Kirton uses the comments to reinforce in his students that they need to forcefully tell captains that something is amiss in a way that cannot be ignored.
“You say: ‘Captain Smith, I have a concern. . . . Do you agree with me?'” Kirton said. “If you are in the co-pilot’s role, you have to be assertive without being offensive.”
A similar ethos has moved into the hospital operating room. At the Nebraska Medical Center, surgical teams have begun to use checklists before each operation to ensure that they have the right patient, are conducting the right procedure and have given patients the appropriate medication. The last checklist item raised by the surgeon is meant to embolden team members to raise concerns, and it is the same one many airline pilots reiterate to their crews: “If anybody sees any red flags, something they are uncomfortable with, bring it to my attention.”
Safety experts said evolution in the cockpit’s culture, which now also includes listening more attentively to advice from flight attendants, has made aviation far safer. Still, experts say, the industry needs to keep pushing pilots to communicate effectively. The most recent major U.S. crash occurred in August after a regional jet’s pilots tried to take off from the wrong runway. Next week the NTSB is scheduled to make public the reports on the crash. The board’s investigation is expected to focus intensely on what went wrong in the cockpit that would have led the pilots to attempt taking off from a runway that was too short and not properly lighted.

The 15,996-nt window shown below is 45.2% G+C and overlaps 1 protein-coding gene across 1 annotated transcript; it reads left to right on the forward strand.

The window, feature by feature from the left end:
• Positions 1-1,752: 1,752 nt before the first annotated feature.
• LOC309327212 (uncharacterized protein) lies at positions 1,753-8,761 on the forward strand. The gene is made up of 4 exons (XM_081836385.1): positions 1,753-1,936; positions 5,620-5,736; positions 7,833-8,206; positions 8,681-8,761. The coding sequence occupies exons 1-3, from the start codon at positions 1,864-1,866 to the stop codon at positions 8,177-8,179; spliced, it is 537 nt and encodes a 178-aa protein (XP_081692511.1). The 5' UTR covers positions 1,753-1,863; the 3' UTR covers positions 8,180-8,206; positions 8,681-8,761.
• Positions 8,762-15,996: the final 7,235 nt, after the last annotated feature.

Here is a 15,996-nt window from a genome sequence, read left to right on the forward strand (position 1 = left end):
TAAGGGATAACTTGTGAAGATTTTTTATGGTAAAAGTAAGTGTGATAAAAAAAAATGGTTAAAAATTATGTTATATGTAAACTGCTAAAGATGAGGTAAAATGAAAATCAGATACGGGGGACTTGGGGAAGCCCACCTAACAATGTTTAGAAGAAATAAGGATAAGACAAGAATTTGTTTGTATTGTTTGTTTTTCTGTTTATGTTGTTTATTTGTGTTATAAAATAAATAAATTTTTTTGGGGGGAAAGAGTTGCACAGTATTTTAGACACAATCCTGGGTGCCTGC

In other instances, pilots acting and communicating quickly have averted disaster.
In June 2005, a US Airways Boeing 737 was hurtling down a runway at Logan International Airport in Boston when the co-pilot looked out the windshield and saw a wide-body jetliner heading on a collision course. Both jets had been cleared to take off at the same time on intersecting runways.
The co-pilot of the US Airways jet, James Dannahower, pushed down the yoke to prevent the pilot from taking off and told him to keep the plane on the ground. The Aer Lingus jet took off and flew safely overhead.
“He saw it out of his peripheral vision, and I trusted him,” the pilot, Hank Jones, said.
Jones, who said the cockpit was too “autocratic” when he started flying in the 1970s, begins each trip with a briefing that involves the first officer and flight attendants. He tells them to alert him to anything that concerns them. As he was descending into Mobile, Ala., recently, the co-pilot did some quick math and told him that the tailwinds were too strong for his aircraft to land safely. The crew then diverted to another airport. “Little things can prevent big things,” he said.
Staff researcher Richard Drezen contributed to this report.
Thanks to Kim Langley for forwarding this article.